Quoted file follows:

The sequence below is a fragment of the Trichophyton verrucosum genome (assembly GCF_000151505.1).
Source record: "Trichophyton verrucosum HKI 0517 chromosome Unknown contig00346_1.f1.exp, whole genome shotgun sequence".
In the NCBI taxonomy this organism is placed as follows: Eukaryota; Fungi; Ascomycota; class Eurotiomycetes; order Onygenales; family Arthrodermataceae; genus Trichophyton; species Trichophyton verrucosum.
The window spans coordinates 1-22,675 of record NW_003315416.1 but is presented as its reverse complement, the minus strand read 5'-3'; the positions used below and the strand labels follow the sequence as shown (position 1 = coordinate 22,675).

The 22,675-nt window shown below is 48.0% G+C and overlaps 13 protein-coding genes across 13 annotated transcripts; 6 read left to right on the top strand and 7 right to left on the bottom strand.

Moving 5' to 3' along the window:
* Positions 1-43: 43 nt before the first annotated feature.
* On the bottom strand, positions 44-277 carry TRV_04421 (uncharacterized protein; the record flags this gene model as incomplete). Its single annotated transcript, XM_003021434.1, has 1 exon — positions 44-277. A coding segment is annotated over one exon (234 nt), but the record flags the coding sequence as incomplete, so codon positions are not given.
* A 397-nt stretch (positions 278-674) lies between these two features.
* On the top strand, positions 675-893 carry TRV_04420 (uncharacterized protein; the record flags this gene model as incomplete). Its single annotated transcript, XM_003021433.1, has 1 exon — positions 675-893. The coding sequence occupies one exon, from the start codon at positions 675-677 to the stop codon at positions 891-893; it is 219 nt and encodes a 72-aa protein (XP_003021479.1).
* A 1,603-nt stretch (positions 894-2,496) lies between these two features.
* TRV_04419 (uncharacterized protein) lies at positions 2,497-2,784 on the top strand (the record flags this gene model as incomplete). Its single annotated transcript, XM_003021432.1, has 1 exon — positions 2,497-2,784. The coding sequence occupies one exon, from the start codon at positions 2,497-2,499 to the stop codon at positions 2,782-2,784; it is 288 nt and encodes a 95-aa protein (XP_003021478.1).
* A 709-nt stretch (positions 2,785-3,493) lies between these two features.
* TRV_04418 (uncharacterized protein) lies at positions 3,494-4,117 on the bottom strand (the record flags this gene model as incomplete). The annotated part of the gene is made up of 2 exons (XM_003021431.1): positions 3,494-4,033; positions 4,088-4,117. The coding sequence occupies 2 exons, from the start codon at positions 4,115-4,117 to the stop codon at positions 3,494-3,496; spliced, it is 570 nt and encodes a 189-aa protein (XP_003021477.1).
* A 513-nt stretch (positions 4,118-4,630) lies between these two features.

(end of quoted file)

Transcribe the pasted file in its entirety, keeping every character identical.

The sequence below is a fragment of the Trichophyton verrucosum genome (assembly GCF_000151505.1).
Source record: "Trichophyton verrucosum HKI 0517 chromosome Unknown contig00346_1.f1.exp, whole genome shotgun sequence".
In the NCBI taxonomy this organism is placed as follows: Eukaryota; Fungi; Ascomycota; class Eurotiomycetes; order Onygenales; family Arthrodermataceae; genus Trichophyton; species Trichophyton verrucosum.
The window spans coordinates 1-22,675 of record NW_003315416.1 but is presented as its reverse complement, the minus strand read 5'-3'; the positions used below and the strand labels follow the sequence as shown (position 1 = coordinate 22,675).

The 22,675-nt window shown below is 48.0% G+C and overlaps 13 protein-coding genes across 13 annotated transcripts; 6 read left to right on the top strand and 7 right to left on the bottom strand.

Moving 5' to 3' along the window:
* Positions 1-43: 43 nt before the first annotated feature.
* On the bottom strand, positions 44-277 carry TRV_04421 (uncharacterized protein; the record flags this gene model as incomplete). Its single annotated transcript, XM_003021434.1, has 1 exon — positions 44-277. A coding segment is annotated over one exon (234 nt), but the record flags the coding sequence as incomplete, so codon positions are not given.
* A 397-nt stretch (positions 278-674) lies between these two features.
* On the top strand, positions 675-893 carry TRV_04420 (uncharacterized protein; the record flags this gene model as incomplete). Its single annotated transcript, XM_003021433.1, has 1 exon — positions 675-893. The coding sequence occupies one exon, from the start codon at positions 675-677 to the stop codon at positions 891-893; it is 219 nt and encodes a 72-aa protein (XP_003021479.1).
* A 1,603-nt stretch (positions 894-2,496) lies between these two features.
* TRV_04419 (uncharacterized protein) lies at positions 2,497-2,784 on the top strand (the record flags this gene model as incomplete). Its single annotated transcript, XM_003021432.1, has 1 exon — positions 2,497-2,784. The coding sequence occupies one exon, from the start codon at positions 2,497-2,499 to the stop codon at positions 2,782-2,784; it is 288 nt and encodes a 95-aa protein (XP_003021478.1).
* A 709-nt stretch (positions 2,785-3,493) lies between these two features.
* TRV_04418 (uncharacterized protein) lies at positions 3,494-4,117 on the bottom strand (the record flags this gene model as incomplete). The annotated part of the gene is made up of 2 exons (XM_003021431.1): positions 3,494-4,033; positions 4,088-4,117. The coding sequence occupies 2 exons, from the start codon at positions 4,115-4,117 to the stop codon at positions 3,494-3,496; spliced, it is 570 nt and encodes a 189-aa protein (XP_003021477.1).
* A 513-nt stretch (positions 4,118-4,630) lies between these two features.